A class action alleges CoSport, the sole authorized seller of tickets to the Tokyo Summer Olympics, has refused to issue refunds in light of the decision that international spectators will not be allowed to attend the event this summer.
A proposed class action alleges CoSport, the sole authorized seller of tickets to the Tokyo Summer Olympics, has refused to issue refunds in light of the decision that international spectators will not be allowed to attend the event this summer.
The 27-page complaint argues that Olympic tickets and accommodations purchased from CoSport by proposed class members for this summer’s games, which were postponed from the summer of 2020 due to the coronavirus pandemic, are “worthless” and “of no value whatsoever” in the wake of the Japanese Olympic Committee’s decision to keep international spectators from attending. Olympic ticket buyers are entitled to a full refund under defendant Jet Set Sports, LLC’s terms and conditions yet have received far less than total reimbursement, the lawsuit alleges.
“Instead, CoSport only offers a partial refund (75%) IF the customer elects her refund by the eight (8) day deadline and the customer agrees to hold CoSports harmless for retaining the remainder of their refund (25%),” the case says, describing the defendant’s alleged conduct as a breach of contract and violation of New Jersey consumer protection laws.
According to its website, CoSport, the exclusive resource for Americans to buy tickets to Olympic events, is the world’s leading provider of both tickets and hospitality packages, the suit says. Per the case, the International Olympic Committee (IOC) and United States Olympic Committee refer all Americans to CoSport for tickets and accommodations, and the company has supported “hundreds of thousands of fans” over the last 10 Olympic and Winter Olympic Games.
The plaintiff, a Dallas resident and “avid supporter” of the U.S. Olympic Team, claims to have paid more than $16,370 for a “Tokyo 2020 Olympic Games SS Package” from CoSport in December 2019. Included in the package, the lawsuit says, were tickets to diving, water polo, beach volleyball and other athletic events and five nights at the Keio Plaza Hotel in addition to meals, pre-game events and onsite management.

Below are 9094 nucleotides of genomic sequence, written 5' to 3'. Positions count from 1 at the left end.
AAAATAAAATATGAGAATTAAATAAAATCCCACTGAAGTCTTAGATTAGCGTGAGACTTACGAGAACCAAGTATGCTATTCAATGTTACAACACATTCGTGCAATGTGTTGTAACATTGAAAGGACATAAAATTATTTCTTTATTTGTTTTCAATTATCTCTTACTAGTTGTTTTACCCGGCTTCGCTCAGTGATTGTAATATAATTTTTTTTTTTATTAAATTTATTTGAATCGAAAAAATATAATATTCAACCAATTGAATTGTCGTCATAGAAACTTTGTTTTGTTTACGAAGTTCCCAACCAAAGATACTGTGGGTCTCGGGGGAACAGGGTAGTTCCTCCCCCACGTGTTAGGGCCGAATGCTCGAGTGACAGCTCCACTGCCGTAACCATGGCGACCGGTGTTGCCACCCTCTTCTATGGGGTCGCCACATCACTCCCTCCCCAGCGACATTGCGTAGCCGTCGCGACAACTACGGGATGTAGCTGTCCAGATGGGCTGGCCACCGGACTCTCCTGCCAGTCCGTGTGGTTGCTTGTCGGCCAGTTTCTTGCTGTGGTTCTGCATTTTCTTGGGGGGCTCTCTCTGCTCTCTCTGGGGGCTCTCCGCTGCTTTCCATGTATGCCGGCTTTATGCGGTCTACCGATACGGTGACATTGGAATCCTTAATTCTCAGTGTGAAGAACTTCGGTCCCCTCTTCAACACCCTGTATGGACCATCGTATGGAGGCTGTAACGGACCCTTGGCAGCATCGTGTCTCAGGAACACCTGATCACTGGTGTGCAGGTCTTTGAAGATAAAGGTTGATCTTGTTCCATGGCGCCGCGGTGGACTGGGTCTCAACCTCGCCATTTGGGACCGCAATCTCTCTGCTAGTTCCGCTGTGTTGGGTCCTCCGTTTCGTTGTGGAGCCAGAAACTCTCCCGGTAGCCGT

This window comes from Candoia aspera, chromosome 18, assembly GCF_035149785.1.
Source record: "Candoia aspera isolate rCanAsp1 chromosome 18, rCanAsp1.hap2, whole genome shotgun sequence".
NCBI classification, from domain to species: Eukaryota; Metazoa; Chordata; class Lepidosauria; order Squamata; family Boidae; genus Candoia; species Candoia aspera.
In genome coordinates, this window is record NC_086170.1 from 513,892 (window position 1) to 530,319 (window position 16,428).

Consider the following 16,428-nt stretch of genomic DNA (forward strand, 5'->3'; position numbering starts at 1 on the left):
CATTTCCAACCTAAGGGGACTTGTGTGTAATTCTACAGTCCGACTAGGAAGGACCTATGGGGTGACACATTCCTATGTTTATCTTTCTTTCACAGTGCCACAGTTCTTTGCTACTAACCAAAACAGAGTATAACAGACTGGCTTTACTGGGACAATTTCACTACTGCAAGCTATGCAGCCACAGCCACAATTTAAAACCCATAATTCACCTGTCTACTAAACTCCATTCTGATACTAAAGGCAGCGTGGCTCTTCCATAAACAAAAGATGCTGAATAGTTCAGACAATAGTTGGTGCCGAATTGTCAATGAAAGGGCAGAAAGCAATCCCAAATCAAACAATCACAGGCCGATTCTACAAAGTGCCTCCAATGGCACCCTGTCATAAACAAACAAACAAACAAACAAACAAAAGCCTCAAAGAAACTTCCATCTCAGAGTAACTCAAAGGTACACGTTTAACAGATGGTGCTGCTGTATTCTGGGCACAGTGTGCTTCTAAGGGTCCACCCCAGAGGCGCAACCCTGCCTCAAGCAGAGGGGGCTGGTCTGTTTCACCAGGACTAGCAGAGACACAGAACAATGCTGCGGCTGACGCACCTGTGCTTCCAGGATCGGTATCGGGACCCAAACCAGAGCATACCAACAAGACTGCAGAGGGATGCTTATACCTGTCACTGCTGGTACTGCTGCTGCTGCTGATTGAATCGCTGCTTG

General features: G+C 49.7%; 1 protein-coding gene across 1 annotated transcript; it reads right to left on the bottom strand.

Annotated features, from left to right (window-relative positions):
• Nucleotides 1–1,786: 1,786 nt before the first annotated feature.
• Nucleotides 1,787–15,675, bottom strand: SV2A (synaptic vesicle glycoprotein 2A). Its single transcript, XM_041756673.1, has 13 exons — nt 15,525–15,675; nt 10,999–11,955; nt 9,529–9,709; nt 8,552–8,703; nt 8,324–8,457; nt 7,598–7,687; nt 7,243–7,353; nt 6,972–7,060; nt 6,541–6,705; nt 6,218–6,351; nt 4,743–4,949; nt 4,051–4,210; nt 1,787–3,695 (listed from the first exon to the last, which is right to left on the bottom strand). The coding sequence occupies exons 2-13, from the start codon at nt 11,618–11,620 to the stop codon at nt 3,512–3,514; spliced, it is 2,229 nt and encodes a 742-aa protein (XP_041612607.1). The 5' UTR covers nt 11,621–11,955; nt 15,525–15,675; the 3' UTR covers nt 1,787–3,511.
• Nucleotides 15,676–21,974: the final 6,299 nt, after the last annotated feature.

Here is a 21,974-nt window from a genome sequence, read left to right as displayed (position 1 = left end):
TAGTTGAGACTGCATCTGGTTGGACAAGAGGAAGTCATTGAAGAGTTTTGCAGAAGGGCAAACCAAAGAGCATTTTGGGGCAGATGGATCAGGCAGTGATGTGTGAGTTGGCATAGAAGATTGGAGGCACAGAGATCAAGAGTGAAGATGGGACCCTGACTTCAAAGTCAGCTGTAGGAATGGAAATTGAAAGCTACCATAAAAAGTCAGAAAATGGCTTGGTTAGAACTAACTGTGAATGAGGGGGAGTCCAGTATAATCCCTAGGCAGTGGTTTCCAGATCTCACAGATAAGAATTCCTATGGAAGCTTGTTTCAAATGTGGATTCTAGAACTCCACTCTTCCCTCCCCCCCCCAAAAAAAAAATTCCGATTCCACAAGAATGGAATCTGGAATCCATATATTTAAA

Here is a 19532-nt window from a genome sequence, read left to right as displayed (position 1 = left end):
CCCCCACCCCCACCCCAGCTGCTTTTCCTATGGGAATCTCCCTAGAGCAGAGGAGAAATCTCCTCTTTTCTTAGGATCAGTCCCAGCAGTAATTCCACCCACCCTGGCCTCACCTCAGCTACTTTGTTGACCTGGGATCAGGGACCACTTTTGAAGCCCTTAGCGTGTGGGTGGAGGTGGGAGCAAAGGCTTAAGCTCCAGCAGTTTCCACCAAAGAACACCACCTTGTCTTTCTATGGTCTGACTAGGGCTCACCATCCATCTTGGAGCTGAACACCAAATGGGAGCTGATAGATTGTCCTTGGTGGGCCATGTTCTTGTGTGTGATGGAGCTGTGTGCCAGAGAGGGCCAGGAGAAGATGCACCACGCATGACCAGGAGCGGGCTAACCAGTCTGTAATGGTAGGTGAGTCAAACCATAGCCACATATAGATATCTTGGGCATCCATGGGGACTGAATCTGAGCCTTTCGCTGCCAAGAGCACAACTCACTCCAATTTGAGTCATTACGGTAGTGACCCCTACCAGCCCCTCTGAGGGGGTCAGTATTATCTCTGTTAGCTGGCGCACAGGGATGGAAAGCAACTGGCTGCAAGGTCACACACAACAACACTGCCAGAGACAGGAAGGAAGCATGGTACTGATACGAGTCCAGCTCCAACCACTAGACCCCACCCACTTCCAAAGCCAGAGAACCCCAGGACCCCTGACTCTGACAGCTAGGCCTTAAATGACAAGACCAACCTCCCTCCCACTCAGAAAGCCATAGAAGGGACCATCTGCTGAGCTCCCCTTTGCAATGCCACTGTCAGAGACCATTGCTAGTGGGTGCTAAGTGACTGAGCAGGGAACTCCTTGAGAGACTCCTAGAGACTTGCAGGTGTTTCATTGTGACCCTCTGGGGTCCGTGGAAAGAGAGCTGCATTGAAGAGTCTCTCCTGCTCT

According to the lawsuit, the announcement was made on March 24, 2020 that the 2020 Summer Olympics, slated to begin on July 24, 2020, was to be postponed until July 23, 2021 due to the COVID-19 pandemic. Along with the postponement announcement came the decision from organizers to implement “a number of safety measures” as a way to facilitate the safest environment possible for both athletes and spectators, the suit relays. Although many precautionary measures, such as mandatory vaccinations, limitations on the number of spectators and rules governing how competitors would move around and interact with the public, were well known, Olympics organizers never stated that international spectators would be prohibited from attending the games, the complaint says. In an update to customers, CoSport stated in February that it would reopen ticket and hospitality package sales, the suit reads. Less than a month later, however, the defendant revealed that it had become aware that the Japanese government was considering barring international spectators from the games, though at the time no final decision had been made, per the case.
On March 20, 2021, the final word came down from the Japanese government barring international spectators from this summer’s Olympics, the lawsuit says. That same day, CoSport, in an email to customers, detailed how its refund process would work, saying it would work with organizers in securing refunds for ticket and hospitality package buyers, according to the suit.
As the lawsuit tells it, however, CoSport soon thereafter “changed its tune.” From the complaint:
“Instead of making good on its prior promise to ‘work with Tokyo 2020 to secure your refund based on the terms and conditions of your purchase,’ it offered only a refund of seventy-five percent of the purchase price. Essentially, CoSport seeks to retain its profit from selling worthless tickets and accommodations in direct contradiction to its own contractual obligations.”
CoSport customers then received an email with a link to take part in a survey in order to request a refund, the case goes on. The problem, the suit charges, is that the refund request survey did not allow CoSport customers to seek a refund without also agreeing to absolve the company of further liability. More from the complaint:
“In other words, despite their contractual, legal and ethical right to a full refund, Plaintiff and other customers were forced to either forego making any request for a refund or be forced to allow CoSport to retain 25% of their money due. This is contrary to the customers’ rights under the CoSport Terms and Conditions.”
The breach-of-contract lawsuit looks to represent all persons in the United States who bought tickets and accommodations packages from CoSport for the 2020 Tokyo Olympic Games and entered into a CoSport Terms and Conditions of Sale Agreement substantially in the form of the exhibit attached to the complaint found below.
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